For the first time in decades, a business tax reform plan, which includes a scheduled phase-down of the state’s highest-in-nation flat-rate Corporate Net Income Tax (CNIT), has been approved in Harrisburg.
The tax reforms were approved as part of a $45.2 billion budget plan that lawmakers and the governor’s office fashioned with the help of billions in leftover pandemic funds, and unprecedented high tax receipts.
State business leaders applauded lawmakers for working in a bipartisan manner and Gov. Tom Wolf for not insisting, as he has until now, on attaching provisions that would reduce or nullify the benefits of the CNIT reduction.
“The start of a promised phase-down of Pennsylvania’s CNI tax is very welcome news,” said David N. Taylor, President & CEO of the Pennsylvania Manufacturers’ Association. “After a quarter-century of stagnation, the commitment by state government to improve our competitive position is long overdue.”
But the praise comes with a cautionary message. Taylor noted that even after the first-year reduction of a point, the CNIT rate will still be non-competitive with other states, and that the ten-year scheduled phase-out of the Capital Stock and Franchise Tax took fifteen years, due to delays caused by governors and legislatures of both parties.
“Defending the promised CNIT phase-down will be critically important in each annual budget from now on. The longer the phase-down continues without interruption, the more likely it will become politically that we will reach our destination,” Taylor said.
Under the plan, the 9.99 percent CNIT rate drops to 8.99% this fiscal year. It then falls a half a point in the succeeding years until it drops to 4.99 percent by 2031. Indiana’s Corporate Net Income Tax rate today is 4.90 percent. (See map)
PMA’s Executive Director Carl Marrara said that the changes will also cover small business taxes as companies that pay the personal income tax rate (s-corp, LLC) can now take advantage of Section 179 expense deductions to invest in operations and equipment, and like-kind exchanges.
“This is the first major business tax reform package in decades,” Marrara said. “In 1995, then Governor Tom Ridge signed a tax code that lowered PA’s tax rate from 11.5% to the current 9.99%. As more overseas operations are being reshored, states are competing for business talent, capital, and investment.”
The lowering of PA’s CNIT and consistency in tax treatment to PA’s small businesses is more important than ever to compete for this investment.
Greg Moreland, The Pennsylvania State Director of the National Federal of Independent Business, also praised the passage of the tax reforms, but said that inaction on the state’s on the struggling Unemployment Compensation Trust Fund was “extremely disappointing.”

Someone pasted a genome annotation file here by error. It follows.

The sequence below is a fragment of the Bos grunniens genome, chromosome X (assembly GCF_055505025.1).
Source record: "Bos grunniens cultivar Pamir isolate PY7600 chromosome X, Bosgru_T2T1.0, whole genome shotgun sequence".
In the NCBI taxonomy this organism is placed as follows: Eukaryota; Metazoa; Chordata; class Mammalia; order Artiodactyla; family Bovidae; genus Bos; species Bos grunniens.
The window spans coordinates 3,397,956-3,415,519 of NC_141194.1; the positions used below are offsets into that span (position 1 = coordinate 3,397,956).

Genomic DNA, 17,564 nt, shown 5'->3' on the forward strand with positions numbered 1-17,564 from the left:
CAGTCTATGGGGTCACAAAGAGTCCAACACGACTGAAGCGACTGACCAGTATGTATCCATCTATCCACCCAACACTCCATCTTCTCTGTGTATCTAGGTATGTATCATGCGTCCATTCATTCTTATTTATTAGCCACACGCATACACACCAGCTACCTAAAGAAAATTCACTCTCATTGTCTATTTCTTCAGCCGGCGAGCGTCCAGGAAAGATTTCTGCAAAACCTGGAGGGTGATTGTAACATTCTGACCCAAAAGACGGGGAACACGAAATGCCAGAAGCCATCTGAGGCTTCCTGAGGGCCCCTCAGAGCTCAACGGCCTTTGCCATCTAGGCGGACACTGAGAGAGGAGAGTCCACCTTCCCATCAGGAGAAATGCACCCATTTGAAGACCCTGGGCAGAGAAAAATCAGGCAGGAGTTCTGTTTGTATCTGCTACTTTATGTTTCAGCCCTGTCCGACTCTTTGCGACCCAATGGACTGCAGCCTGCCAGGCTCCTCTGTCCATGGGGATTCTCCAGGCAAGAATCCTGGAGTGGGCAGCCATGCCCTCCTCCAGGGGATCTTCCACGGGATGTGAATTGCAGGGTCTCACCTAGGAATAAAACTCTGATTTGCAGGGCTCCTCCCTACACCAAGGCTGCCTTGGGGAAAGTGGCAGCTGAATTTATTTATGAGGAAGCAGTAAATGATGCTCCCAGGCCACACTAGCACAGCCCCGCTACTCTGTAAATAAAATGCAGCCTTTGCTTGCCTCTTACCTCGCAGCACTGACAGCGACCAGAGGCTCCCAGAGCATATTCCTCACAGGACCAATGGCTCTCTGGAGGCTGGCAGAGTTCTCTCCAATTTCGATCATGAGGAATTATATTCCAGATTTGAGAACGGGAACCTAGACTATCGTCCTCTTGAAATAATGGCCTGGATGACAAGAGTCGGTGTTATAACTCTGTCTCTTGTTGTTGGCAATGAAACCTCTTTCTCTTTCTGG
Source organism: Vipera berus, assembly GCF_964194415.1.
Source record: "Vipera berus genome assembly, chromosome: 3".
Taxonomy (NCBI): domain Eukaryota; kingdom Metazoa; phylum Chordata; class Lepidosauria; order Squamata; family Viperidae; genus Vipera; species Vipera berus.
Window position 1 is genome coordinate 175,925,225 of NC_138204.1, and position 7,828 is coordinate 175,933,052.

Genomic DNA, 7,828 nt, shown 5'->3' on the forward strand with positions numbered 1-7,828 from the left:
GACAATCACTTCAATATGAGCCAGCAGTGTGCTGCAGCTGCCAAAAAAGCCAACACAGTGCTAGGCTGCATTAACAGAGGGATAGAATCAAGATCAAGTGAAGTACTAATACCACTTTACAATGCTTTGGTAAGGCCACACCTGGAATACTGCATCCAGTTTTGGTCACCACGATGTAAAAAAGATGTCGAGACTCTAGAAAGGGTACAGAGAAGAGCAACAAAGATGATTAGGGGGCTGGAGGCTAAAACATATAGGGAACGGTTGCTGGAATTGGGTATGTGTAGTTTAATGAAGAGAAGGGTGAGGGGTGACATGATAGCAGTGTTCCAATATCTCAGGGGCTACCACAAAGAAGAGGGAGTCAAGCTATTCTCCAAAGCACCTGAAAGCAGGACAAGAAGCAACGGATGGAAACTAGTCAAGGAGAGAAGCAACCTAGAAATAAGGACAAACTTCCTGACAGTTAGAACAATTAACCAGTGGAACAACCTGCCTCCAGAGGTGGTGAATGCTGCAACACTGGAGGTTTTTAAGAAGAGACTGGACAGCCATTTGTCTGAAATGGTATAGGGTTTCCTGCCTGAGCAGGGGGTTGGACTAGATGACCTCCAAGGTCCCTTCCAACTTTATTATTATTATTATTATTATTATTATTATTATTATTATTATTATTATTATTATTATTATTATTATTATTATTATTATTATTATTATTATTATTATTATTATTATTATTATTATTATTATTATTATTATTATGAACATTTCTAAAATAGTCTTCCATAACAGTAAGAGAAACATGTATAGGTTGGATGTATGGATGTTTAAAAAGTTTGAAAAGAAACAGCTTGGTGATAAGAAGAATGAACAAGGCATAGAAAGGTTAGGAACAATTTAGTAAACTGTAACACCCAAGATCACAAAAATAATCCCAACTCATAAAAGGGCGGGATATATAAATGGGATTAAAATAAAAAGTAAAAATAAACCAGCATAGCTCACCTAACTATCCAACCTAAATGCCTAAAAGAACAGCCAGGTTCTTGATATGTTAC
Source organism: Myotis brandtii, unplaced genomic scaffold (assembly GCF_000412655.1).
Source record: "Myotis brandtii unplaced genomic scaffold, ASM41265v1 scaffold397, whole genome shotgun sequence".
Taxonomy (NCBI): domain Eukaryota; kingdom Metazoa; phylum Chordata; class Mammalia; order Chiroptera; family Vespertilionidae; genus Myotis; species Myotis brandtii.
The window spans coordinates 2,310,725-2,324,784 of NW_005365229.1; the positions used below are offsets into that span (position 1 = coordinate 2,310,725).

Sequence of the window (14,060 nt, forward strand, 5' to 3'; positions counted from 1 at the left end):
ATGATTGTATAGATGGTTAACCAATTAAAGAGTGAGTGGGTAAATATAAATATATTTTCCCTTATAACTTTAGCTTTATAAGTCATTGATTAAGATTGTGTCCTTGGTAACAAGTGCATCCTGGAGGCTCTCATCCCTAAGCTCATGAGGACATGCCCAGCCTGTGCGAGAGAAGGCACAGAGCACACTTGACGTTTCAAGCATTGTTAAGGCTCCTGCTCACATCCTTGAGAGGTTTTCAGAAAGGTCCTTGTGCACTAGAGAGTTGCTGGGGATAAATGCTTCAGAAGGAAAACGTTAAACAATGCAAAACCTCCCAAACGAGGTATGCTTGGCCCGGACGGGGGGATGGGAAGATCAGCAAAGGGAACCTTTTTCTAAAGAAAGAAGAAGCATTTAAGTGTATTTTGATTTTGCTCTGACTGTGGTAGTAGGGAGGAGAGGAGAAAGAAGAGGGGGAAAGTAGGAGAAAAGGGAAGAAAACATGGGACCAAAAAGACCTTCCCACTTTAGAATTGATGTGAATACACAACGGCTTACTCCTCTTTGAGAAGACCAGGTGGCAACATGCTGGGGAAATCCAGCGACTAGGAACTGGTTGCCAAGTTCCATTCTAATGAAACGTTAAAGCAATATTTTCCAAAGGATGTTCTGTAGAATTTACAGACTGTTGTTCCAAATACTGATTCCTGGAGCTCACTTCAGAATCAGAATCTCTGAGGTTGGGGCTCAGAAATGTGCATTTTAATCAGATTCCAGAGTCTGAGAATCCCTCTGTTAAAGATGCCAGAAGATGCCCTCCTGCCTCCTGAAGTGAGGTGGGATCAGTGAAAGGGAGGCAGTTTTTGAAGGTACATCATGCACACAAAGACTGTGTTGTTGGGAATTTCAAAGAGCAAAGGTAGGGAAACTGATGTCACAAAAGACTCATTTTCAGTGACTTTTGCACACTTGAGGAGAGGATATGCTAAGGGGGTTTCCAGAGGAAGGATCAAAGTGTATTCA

“This inaction means that – for years to come – small businesses will be paying the tab for pandemic related layoffs and closures mandated by their own state government in the form of higher unemployment insurance costs,” Moreland said. “Nearly 35 states have utilized federal pandemic aid to restore and stabilize state unemployment systems. While it is extremely discouraging Pennsylvania ignored this opportunity to stabilize local economies and jumpstart our recovery, NFIB will continue its advocacy and pressure on this issue until UC relief is realized.”
The budget also includes an additional $125 million – for a total of $405 million in funding -- for the popular and highly successful Educational Improved Tax Credit (EITC) Program, which provides business credits for sponsoring a child’s education.
“Our caucus has long understood that a child’s ZIP code should never predetermine their outcome in life,” said Speaker of the House Bryan Cutler (R-Lancaster). “The EITC program has proven to be a vital tool in helping children find the right match for their personal educational needs.”
As part of the deal, the governor agreed to pull back on burdensome charter school regulations approved in March.
The budget deposits $2.1 billion into the state’s “Rainy Day Fund,” raising the total balance to $5 billion, and providing a buffer against higher taxes in future lean years.
Finally, the budget includes a $525 million increase for Basic Education Funding, $225 million to provide additional support for the state’s 100 poorest school districts, a $100 million increase for Special Education funding, an additional $60 million for Pre-K Counts and $19 million more for Head Start Supplemental Assistance.
And as part of the deal with the governor’s office, a measure in the budget package bans election officials from accepting private funding to help underwrite the cost of managing elections. Leading up to the 2020 General Elections, Facebook founder Mark Zuckerberg pumped hundreds of millions of dollars through a non-profit to state and local election officials, who, as part of the deal to accept the money, had to follow a set of election practices established by the non-profit.
The budget passed in final last week with a vote in the House of 180-20 and 47-3 in the Senate.